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Dopamine and Decision-making

05 September 2019

We are interested in understanding how decision-making is influenced by the neurotransmitter dopamine. You are invited to two sessions at our lab (3h each) and you will play computerized tasks. On each session, you will drink orange squash which contains either a dopamine drug (levodopa) or placebo (no drug). The administered dose is low and considered safe. Levodopa has been used in clinical practice to treat Parkinson’s disease for a long time. Payment for your participation will be £60-£70.


  • Aged 18-35.
  • Male.
  • Have normal or normal corrected vision.
  • Fluent in English and understand written English.
  • Right-handed.
  • No neurological or psychiatric history, including depression (past or present).
  • No current or past history of alcohol or drug dependency.
  • No use of psychoactive substances and medications (e.g. antidepressant, antipsychotics, drug use).
  • No regular intake of medications with the only exception of women who take the contraceptive pill.
  • No occasional drug use (including recreational drugs) within the last month.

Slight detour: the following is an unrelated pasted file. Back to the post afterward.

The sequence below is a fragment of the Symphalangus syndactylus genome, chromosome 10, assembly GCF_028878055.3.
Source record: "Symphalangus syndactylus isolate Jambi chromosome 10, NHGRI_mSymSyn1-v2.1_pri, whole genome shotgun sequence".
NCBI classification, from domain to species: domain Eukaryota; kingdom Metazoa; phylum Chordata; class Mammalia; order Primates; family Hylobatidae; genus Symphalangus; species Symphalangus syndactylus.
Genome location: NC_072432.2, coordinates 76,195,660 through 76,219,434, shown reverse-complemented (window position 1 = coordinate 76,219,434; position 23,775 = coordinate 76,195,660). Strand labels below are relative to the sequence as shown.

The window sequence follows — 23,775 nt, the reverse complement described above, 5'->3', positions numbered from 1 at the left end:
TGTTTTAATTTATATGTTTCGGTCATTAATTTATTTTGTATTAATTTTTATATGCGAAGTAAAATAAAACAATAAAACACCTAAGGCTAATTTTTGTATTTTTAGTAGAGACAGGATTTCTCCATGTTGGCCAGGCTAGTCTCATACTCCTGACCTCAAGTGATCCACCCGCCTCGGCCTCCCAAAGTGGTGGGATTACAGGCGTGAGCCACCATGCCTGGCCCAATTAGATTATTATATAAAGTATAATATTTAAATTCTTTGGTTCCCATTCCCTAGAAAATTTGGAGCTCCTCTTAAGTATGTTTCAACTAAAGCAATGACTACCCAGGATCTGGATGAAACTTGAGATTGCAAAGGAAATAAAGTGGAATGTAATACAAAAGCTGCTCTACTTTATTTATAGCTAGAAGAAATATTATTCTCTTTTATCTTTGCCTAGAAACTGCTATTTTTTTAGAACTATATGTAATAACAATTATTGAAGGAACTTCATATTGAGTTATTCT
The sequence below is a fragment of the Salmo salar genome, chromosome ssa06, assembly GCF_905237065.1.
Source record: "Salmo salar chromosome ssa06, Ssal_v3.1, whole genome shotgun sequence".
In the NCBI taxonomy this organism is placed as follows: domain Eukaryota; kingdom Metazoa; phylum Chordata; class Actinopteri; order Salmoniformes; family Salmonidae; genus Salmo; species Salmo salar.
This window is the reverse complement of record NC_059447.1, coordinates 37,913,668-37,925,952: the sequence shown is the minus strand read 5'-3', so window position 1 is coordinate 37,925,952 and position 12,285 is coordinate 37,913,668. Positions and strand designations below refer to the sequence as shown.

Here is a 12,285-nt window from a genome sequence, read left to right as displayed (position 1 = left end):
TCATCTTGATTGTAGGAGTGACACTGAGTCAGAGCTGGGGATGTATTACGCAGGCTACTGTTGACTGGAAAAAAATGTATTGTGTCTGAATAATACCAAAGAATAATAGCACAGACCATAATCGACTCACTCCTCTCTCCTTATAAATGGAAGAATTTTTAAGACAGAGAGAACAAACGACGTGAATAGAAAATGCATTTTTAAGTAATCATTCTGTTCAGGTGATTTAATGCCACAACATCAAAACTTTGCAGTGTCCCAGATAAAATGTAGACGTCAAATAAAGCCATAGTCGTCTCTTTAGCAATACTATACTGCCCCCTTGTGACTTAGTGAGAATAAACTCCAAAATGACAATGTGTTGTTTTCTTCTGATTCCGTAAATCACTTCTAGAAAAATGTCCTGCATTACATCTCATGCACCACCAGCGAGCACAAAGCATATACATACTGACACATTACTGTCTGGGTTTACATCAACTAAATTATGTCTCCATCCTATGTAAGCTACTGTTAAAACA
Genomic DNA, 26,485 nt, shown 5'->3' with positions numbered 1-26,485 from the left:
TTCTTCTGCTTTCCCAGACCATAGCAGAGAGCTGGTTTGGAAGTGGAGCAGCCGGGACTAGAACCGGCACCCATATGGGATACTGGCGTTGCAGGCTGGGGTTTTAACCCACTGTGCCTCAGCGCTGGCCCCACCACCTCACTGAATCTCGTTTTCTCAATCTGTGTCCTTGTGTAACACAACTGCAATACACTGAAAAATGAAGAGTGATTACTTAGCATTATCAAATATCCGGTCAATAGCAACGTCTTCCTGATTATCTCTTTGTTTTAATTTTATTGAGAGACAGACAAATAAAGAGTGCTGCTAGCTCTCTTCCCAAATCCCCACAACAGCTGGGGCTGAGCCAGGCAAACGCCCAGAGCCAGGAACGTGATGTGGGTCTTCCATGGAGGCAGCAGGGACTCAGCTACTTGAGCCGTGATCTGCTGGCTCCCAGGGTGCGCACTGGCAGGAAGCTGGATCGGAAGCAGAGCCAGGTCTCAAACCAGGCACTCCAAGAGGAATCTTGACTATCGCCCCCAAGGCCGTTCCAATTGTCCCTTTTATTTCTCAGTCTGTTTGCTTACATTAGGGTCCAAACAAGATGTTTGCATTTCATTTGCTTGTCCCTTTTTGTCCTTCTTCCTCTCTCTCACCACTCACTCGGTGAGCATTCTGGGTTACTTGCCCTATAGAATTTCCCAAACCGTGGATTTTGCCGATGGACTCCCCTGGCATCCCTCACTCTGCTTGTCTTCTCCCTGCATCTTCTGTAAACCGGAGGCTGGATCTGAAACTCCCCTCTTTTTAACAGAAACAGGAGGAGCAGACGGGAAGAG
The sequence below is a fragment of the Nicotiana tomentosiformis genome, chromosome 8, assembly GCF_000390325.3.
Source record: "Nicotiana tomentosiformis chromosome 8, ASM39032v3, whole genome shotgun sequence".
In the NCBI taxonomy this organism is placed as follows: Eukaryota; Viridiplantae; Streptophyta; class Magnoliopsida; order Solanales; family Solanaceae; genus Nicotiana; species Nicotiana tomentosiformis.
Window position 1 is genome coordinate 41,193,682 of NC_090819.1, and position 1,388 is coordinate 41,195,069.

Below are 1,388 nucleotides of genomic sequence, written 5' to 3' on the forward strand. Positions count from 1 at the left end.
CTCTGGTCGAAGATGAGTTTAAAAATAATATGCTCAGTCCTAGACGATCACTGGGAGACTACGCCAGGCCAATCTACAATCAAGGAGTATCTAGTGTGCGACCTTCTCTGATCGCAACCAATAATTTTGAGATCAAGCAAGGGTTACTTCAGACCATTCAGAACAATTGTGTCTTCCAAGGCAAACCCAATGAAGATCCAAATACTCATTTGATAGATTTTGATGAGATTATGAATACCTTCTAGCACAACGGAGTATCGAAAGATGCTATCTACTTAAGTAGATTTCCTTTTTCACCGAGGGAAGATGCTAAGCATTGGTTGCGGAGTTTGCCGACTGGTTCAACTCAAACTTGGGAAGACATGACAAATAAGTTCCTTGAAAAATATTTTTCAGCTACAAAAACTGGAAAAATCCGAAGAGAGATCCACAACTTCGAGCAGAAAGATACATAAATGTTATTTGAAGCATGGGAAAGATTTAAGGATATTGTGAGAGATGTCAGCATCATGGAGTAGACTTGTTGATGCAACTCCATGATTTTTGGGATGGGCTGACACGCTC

• No cardiac or endocrine disorder and none of the following conditions: claustrophobia, asthma, epilepsy, diabetes, myasthenia gravis, ulcerative colitis, glaucoma, melanoma, heart or blood vessel disease, psychiatric illness, hyper or hypo-thyroidism, gastro-intestinal obstruction, chronic pulmonary disease, liver or kidney insufficiencies.
  • No previous experience of an allergic reaction upon administration of a drug.
  • (for women) Not pregnant or breast feeding.
  • No participation in any other pharmacological study within the last month.

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Ethical approval

This study has been approved by the University College London Research Ethics Committee (Project ID Number): 11285/001

About the researcher

My name is Dr Lorenz Deserno, I am a medical doctor and currently a research associate at University College London. My interest is to understand how certain chemicals in the brain, in particular dopamine, impact on cognitive processes mostly decision-making and learning. I hope to gain knowledge from this research with the long-term goal of improving our understanding of mental symptoms and particularly the diagnoses and treatment of mental disorders.

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Academic study

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